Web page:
Some notes on the finale, jotted as it happened:
● Don needs a root canal. It’ll go away. It always does. Hmm. This might be symbolic.
● Joan, grieving for Lane, says maybe she should have given Lane what he wanted. Don, having pegged Lane for an effete and sexless nonentity, wonders what that might be. Her look. You of all people.
● Megan drawing a bath after failing to get her husband to put her in an ad because she’s failing as an actress: tell me you didn’t think she wasn’t going to open her wrists.
● Megan getting a gentle introduction to reality from her mother: the world cannot accommodate so many ballerinas, my child. We learn the other side of the season’s subplot: she’s just not that good. It’s New York, dear. You’re out of your league. Just as Betty was pretty enough to be a model, but lacked the snap and crackle to bewitch the camera, so your skills are good enough for the first round. Thank you for auditioning. Next!
● Roger wants to take LSD with Sexy French Mom, and you think: so he’s going to have a bad trip and throw himself out the window. C’mon, the show’s half over. Someone has to go.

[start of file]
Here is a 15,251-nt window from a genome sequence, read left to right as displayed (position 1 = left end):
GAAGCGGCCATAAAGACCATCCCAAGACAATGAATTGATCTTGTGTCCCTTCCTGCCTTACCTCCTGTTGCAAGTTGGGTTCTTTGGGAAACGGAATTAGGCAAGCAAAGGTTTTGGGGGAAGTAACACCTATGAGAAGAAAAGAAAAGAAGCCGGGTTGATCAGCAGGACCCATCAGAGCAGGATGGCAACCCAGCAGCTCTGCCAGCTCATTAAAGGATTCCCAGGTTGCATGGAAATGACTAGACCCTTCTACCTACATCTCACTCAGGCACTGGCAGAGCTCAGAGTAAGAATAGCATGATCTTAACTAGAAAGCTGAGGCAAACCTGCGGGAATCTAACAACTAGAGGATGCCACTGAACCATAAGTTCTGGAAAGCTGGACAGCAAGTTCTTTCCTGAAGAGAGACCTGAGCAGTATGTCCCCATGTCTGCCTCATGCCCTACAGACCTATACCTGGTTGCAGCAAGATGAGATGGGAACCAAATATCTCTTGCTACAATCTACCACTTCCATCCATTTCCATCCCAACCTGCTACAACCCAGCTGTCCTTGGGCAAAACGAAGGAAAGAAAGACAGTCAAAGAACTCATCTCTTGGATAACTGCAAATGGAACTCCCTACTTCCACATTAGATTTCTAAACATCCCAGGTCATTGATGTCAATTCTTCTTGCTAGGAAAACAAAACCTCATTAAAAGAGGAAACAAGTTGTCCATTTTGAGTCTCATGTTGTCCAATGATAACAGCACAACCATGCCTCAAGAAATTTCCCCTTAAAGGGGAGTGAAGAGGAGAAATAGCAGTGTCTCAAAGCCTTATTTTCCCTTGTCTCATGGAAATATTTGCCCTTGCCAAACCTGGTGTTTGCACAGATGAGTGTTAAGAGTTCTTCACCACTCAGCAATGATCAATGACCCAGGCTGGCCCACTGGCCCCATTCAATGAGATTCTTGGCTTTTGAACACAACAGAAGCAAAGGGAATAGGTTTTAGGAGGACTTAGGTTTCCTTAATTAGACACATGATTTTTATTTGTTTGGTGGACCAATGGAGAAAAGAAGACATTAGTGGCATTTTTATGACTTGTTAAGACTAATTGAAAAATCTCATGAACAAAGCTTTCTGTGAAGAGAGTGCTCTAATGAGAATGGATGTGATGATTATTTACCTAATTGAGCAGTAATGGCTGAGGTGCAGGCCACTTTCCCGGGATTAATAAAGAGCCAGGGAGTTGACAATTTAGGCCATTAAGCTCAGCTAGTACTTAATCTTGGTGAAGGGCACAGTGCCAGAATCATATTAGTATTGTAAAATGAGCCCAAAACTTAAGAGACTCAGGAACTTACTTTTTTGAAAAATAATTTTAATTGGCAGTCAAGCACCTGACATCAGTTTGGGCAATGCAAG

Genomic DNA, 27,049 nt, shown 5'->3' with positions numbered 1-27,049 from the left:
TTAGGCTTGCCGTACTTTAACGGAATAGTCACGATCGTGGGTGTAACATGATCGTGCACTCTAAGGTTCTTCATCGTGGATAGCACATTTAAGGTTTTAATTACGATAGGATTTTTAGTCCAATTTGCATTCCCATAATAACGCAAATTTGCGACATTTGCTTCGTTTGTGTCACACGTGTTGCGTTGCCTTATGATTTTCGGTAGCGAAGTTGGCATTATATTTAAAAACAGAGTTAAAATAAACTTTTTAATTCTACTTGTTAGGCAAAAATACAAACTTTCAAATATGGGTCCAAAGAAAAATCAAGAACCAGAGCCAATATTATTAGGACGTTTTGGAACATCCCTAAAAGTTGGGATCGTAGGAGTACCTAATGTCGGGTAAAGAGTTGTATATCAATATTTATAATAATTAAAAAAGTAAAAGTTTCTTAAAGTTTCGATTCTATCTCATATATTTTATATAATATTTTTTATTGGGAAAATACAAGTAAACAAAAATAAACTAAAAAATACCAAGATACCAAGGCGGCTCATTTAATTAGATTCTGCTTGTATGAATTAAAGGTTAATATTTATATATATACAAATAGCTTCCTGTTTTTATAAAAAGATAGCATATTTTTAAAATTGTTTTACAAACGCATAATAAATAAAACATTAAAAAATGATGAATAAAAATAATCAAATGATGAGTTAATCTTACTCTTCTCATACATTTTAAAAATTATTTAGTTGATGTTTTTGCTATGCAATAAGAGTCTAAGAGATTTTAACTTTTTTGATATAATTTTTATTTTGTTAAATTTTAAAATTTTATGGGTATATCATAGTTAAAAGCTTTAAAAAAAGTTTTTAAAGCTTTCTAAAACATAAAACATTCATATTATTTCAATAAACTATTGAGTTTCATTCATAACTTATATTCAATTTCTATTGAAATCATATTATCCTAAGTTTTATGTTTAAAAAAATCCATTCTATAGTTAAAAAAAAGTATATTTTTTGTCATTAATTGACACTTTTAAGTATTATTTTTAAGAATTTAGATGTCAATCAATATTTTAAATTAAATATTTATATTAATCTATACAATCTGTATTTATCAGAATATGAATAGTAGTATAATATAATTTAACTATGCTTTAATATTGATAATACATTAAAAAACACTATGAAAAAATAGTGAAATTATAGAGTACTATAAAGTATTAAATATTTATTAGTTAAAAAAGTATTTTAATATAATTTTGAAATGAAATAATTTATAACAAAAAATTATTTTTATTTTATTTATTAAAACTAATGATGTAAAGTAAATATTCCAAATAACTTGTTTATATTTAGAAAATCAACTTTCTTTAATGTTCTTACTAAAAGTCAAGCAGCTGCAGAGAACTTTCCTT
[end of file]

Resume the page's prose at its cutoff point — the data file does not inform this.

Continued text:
● Ah hah! The tooth is symbolic. In the dentist’s chair, Don gets nitrous and see his dead brother, Adam. This is not that unusual; he’s seen him the last few days, in the elevator, in the office. That’s what toothaches do: you see dead relatives. Add the nitrous, and they get chatty and tell you things about your character. Look: I had a hot tooth last month, and I remember the electric pain, the timpani throbs, the strange zen detachment as the dental sedatives soaked in. Dead people in my office, not so much. There was nothing remotely plausible about this. You don’t imagine dead people unless you are mentally ill or appearing in an M. Night movie. It’s there because the writers loved it, and no one took them aside and said “the client is going to hate it.”
● Pete’s speech to the post-shock-treatment lady was very sad, and everyone felt touched when he smothered her with a pillow, then threw a water cooler through the wall and escaped. It was a pathetic little speech, but he’s a pathetic little man, and I have no sympathy for him.
● Don and Peggy meeting in the movie theater didn’t feel forced AT ALL, did it? “So, why are you here?” “It’s in the script. And you?” “Same deal.” Peggy’s working on cigarettes now, and it looks like she invents Virginia Slims. The music that plays when the lights go down is the score for Casino Royale, the dreary Bond spoof from 1967. Which sets up . . .